As a platform provider making technology that is important in people’s live, I think that governments around the world representing their citizens should be involved in looking at that technology carefully. We have a responsibility to make sure that we’re integrating that technology well into society. Different countries have different opinions on how that should work. I think it’s a constructive dialogue for the most part around the world where governments want to engage in that kind of discussion — what role should society play? We welcome that, and we should be engaged in that conversation responsibly. It takes time and is a new component of what we do today. Fifteen years or so ago, it wasn’t a big part of what we do. But it comes with the territory of playing an important role in what people do.
Will Google continue to aggressively push back against some of those decisions?
The important thing Google will do is continue to make products that we hope consumers will love. Of course, where we think that there are elements of policy where we can help educate, we will engage to do that in the right way.
The EU has been at the forefront of much of this digital legislations, whether it’s GDPR, USB-C or the right to repair. What has the climate been like when it comes to dealing with the European Union?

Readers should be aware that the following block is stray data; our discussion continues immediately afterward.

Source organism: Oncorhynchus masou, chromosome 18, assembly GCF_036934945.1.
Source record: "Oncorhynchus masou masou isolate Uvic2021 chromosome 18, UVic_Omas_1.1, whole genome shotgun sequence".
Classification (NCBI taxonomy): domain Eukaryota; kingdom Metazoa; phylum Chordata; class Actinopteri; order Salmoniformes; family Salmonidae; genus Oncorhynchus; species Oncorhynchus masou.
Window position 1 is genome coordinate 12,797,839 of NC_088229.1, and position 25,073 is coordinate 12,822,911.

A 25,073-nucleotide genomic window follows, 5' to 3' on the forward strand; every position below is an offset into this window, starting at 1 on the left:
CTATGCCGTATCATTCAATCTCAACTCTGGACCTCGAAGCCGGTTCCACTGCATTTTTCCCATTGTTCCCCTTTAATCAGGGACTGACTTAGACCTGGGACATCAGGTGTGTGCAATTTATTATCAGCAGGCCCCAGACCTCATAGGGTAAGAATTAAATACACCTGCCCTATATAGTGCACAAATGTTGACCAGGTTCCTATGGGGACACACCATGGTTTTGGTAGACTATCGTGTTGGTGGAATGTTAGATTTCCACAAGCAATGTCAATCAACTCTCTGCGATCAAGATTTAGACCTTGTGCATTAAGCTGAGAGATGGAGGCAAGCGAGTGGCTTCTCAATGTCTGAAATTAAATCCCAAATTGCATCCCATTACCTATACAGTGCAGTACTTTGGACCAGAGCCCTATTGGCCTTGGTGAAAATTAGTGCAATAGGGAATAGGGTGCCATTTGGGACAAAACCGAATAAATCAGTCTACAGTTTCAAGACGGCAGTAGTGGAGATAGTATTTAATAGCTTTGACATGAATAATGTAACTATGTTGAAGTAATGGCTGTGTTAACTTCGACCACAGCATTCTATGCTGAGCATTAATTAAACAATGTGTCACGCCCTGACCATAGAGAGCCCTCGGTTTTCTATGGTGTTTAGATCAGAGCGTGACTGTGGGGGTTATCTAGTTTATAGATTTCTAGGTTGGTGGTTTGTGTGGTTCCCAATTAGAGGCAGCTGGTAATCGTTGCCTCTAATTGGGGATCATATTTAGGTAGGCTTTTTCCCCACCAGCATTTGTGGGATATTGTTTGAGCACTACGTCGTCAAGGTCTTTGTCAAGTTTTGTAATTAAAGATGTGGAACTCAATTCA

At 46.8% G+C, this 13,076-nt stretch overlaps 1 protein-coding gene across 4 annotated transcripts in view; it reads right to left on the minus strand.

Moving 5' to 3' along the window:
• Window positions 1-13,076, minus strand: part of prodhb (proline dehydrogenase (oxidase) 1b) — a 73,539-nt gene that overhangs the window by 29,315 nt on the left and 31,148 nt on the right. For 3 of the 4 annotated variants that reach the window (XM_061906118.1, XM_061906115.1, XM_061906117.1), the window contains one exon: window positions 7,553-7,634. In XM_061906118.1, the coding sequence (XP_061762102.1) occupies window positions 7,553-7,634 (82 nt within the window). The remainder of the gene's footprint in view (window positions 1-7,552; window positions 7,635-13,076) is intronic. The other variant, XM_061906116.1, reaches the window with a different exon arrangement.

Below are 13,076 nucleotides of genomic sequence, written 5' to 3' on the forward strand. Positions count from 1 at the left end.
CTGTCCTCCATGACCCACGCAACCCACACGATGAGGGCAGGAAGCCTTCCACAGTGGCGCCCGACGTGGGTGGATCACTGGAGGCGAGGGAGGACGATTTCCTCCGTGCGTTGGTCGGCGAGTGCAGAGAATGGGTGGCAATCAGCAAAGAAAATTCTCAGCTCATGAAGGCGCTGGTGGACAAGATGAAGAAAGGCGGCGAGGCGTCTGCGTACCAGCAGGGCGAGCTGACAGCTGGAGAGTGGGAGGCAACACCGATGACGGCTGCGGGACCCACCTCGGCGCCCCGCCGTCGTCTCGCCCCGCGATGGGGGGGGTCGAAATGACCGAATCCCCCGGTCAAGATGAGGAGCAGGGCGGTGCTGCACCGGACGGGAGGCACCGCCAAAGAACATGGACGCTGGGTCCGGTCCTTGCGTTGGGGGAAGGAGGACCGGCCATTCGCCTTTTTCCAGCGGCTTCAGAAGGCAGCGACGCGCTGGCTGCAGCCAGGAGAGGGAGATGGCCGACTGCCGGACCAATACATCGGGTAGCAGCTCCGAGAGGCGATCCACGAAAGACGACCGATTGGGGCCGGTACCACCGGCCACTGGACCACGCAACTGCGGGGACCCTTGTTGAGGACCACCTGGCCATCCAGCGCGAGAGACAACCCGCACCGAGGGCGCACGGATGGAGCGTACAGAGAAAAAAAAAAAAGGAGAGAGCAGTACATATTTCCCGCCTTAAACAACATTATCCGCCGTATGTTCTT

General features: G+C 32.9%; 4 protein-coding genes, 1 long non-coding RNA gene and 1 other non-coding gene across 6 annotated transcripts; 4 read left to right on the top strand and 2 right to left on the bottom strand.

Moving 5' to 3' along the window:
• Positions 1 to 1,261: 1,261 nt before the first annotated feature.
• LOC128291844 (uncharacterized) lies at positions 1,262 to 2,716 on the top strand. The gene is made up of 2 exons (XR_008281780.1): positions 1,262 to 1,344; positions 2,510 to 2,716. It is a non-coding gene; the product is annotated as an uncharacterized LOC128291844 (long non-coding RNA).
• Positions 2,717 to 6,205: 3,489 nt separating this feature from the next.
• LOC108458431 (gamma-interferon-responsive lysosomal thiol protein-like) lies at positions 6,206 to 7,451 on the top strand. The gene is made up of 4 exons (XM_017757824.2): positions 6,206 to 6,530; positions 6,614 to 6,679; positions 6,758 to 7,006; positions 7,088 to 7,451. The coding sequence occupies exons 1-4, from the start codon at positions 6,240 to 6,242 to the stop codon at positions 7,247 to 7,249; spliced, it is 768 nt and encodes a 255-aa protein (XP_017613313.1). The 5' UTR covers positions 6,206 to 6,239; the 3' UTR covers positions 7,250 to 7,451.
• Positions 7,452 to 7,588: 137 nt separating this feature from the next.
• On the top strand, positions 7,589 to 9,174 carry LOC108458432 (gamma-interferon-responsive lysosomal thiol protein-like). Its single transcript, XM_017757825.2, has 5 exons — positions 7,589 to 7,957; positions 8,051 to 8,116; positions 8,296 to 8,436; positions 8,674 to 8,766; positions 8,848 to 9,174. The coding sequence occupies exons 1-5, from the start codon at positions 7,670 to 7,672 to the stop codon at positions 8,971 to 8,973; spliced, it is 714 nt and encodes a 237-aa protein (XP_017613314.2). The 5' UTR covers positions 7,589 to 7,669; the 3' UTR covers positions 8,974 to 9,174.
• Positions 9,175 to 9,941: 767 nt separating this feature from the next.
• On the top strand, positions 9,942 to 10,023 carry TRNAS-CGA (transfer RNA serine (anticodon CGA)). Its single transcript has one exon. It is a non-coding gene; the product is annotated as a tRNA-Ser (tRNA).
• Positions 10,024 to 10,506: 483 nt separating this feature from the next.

For tech in general across the world, whether it be the EU or any other country where tech is playing a big role in society, there are appropriate questions being asked about how that should happen. On the surface, one might try to say that’s a challenging environment. I prefer to think about it as what happens when technology in a particular area goes mainstream and becomes such an important part of life.
Democracies then look at it as how do we want this technology to interact with our citizenry, and what should that relationship be like. That’s a responsibility that we have to engage in that way. We have a very productive dialogue set of conversations with the European Commission and the EU on a number of things. We have a very productive dialogue with the equivalent organizations in Japan and Korea and a number of places. There are certain instances where we’re helping to educate on policy. There are certain instances where we may disagree, and we need to explain our position. There are certain places where there are laws, and we have to be compliant with those laws.